X-rays and a head CT scan reveal that Suffolk has a mild concussion, thanks to either his original fall to the ground or Sam whacking him soundly on the head, but either way he’s released, as am I, and half an hour later we’re in a plain interrogation room at the FBI’s Wichita field office. The old days of reinforced one-way glass are gone. These days it’s cheaper to mount multiple cameras in the room that capture every angle of the conversation.

I don’t get a seat at the table. Me, Sam, and our escorted-visitor badges get to park ourselves in the monitoring room with an FBI staffer who lets us watch as Lustig sits down with Carl Suffolk. There’s a good half an hour of chitchat, lulling Suffolk into a sense of security, before Lustig looks up at the camera and says, “Would you please run that video we talked about for Mr. Suffolk now?”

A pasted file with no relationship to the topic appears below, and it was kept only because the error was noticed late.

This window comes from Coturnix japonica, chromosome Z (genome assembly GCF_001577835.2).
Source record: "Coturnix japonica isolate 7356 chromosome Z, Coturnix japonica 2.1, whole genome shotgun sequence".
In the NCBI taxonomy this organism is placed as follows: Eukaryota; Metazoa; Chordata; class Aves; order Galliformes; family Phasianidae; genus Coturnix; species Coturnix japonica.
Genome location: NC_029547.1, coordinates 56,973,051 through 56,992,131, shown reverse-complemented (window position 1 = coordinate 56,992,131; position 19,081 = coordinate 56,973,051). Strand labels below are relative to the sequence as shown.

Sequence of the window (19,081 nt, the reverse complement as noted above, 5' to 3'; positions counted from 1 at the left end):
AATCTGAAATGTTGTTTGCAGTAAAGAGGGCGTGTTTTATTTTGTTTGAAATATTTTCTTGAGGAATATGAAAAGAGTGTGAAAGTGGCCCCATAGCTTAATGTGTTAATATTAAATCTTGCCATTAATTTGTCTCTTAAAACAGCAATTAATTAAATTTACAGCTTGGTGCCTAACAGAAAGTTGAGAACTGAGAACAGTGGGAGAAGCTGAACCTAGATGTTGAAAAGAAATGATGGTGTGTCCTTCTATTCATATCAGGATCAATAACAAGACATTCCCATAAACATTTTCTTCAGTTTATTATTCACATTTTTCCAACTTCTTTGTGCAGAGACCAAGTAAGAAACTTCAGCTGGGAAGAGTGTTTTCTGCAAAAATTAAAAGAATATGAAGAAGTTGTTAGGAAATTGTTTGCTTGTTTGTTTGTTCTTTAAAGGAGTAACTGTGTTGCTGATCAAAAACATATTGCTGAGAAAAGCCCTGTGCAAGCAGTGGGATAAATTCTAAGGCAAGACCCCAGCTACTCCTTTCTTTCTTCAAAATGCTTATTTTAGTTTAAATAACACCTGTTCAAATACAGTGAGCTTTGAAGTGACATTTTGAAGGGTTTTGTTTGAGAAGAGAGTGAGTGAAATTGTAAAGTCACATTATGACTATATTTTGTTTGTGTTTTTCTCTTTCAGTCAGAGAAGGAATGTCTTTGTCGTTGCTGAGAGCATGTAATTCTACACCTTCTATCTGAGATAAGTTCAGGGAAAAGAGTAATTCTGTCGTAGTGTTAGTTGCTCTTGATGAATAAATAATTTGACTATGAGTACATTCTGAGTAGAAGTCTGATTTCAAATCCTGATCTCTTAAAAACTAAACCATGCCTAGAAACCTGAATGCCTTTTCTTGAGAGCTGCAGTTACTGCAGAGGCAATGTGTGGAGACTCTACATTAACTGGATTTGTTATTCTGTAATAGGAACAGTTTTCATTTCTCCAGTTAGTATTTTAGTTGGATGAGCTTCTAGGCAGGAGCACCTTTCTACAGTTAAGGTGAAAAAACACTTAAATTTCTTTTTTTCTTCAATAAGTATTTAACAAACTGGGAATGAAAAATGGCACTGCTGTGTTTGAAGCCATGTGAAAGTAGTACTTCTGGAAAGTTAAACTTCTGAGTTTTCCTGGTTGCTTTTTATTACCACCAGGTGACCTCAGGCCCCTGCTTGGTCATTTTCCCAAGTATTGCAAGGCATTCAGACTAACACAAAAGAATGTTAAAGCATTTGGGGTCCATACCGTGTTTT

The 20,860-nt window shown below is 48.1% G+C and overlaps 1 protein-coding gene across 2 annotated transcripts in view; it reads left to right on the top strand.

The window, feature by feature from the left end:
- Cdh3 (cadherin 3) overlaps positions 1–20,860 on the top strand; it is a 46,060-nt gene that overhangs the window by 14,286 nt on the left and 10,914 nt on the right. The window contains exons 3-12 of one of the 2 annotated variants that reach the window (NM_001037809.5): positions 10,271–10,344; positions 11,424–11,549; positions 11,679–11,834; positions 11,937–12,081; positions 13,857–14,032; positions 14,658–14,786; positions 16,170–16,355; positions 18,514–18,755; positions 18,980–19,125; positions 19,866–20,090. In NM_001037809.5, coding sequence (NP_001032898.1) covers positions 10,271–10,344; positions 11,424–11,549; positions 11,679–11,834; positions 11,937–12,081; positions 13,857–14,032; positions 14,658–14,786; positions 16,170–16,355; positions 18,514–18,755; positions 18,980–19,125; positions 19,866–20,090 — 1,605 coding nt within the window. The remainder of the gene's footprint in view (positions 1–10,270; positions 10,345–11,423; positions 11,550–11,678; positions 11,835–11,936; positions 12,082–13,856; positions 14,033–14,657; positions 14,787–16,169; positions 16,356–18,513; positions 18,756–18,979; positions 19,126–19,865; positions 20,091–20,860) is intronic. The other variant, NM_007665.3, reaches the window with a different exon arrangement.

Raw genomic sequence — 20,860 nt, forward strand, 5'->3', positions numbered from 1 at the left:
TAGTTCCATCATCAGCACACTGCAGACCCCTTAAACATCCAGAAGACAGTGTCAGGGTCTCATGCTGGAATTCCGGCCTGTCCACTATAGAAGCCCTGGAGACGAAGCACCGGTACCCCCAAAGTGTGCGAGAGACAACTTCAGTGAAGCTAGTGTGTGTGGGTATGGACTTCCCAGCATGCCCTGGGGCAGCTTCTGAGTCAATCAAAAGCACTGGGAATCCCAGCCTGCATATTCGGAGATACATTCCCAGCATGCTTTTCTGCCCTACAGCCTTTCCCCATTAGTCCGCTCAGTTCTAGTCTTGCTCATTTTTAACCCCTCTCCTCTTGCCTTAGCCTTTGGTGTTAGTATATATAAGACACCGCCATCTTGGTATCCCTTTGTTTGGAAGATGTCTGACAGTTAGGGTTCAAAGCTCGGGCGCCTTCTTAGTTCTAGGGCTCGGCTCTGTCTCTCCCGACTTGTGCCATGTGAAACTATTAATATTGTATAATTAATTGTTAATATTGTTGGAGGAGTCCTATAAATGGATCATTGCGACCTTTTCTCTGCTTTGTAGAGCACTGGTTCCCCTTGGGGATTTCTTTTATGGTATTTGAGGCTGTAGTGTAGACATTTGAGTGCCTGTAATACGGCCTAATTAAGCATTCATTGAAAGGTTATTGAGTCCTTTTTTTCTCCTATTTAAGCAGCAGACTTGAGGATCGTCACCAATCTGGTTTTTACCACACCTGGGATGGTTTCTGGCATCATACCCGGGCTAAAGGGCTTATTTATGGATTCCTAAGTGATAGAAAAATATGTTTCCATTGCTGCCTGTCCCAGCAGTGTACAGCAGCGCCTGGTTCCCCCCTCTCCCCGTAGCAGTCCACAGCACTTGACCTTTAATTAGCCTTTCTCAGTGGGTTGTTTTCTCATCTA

The tech in the monitoring room, who’s only glanced up long enough to see our prominent visitor badges, presses some buttons, and a flat-screen TV in the interrogation room begins to show something I can’t make out, but I can see it running on a separate screen here in the studio. I’ve never seen what’s being shown, but it’s obvious on the face of it that it’s . . . horrific. And familiar.

It’s video taken in Melvin’s garage, before the wall was broken. Before his secrets were out. I recognize everything, down to the oval braided rug on the floor.